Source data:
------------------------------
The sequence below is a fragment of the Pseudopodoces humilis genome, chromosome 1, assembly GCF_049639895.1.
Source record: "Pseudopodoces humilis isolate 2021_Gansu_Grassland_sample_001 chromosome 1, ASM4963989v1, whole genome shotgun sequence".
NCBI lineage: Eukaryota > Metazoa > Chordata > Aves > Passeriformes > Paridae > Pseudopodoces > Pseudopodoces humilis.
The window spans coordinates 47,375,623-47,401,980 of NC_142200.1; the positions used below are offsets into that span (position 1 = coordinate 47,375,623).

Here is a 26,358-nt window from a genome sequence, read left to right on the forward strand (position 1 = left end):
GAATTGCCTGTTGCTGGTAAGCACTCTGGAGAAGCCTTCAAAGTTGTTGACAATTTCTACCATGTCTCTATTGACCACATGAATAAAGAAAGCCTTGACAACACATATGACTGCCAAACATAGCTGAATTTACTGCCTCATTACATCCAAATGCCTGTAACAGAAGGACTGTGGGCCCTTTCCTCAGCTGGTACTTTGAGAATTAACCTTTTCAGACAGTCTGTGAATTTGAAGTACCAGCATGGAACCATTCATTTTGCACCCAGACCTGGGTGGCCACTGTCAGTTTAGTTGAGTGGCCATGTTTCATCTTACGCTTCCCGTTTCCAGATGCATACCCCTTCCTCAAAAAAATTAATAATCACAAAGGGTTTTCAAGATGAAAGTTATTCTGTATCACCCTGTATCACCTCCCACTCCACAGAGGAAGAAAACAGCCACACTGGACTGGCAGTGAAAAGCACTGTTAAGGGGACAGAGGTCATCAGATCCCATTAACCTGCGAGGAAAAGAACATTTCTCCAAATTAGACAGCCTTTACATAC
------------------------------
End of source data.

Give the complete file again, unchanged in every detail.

The sequence below is a fragment of the Pseudopodoces humilis genome, chromosome 1, assembly GCF_049639895.1.
Source record: "Pseudopodoces humilis isolate 2021_Gansu_Grassland_sample_001 chromosome 1, ASM4963989v1, whole genome shotgun sequence".
NCBI lineage: Eukaryota > Metazoa > Chordata > Aves > Passeriformes > Paridae > Pseudopodoces > Pseudopodoces humilis.
The window spans coordinates 47,375,623-47,401,980 of NC_142200.1; the positions used below are offsets into that span (position 1 = coordinate 47,375,623).

Here is a 26,358-nt window from a genome sequence, read left to right on the forward strand (position 1 = left end):
GAATTGCCTGTTGCTGGTAAGCACTCTGGAGAAGCCTTCAAAGTTGTTGACAATTTCTACCATGTCTCTATTGACCACATGAATAAAGAAAGCCTTGACAACACATATGACTGCCAAACATAGCTGAATTTACTGCCTCATTACATCCAAATGCCTGTAACAGAAGGACTGTGGGCCCTTTCCTCAGCTGGTACTTTGAGAATTAACCTTTTCAGACAGTCTGTGAATTTGAAGTACCAGCATGGAACCATTCATTTTGCACCCAGACCTGGGTGGCCACTGTCAGTTTAGTTGAGTGGCCATGTTTCATCTTACGCTTCCCGTTTCCAGATGCATACCCCTTCCTCAAAAAAATTAATAATCACAAAGGGTTTTCAAGATGAAAGTTATTCTGTATCACCCTGTATCACCTCCCACTCCACAGAGGAAGAAAACAGCCACACTGGACTGGCAGTGAAAAGCACTGTTAAGGGGACAGAGGTCATCAGATCCCATTAACCTGCGAGGAAAAGAACATTTCTCCAAATTAGACAGCCTTTACATAC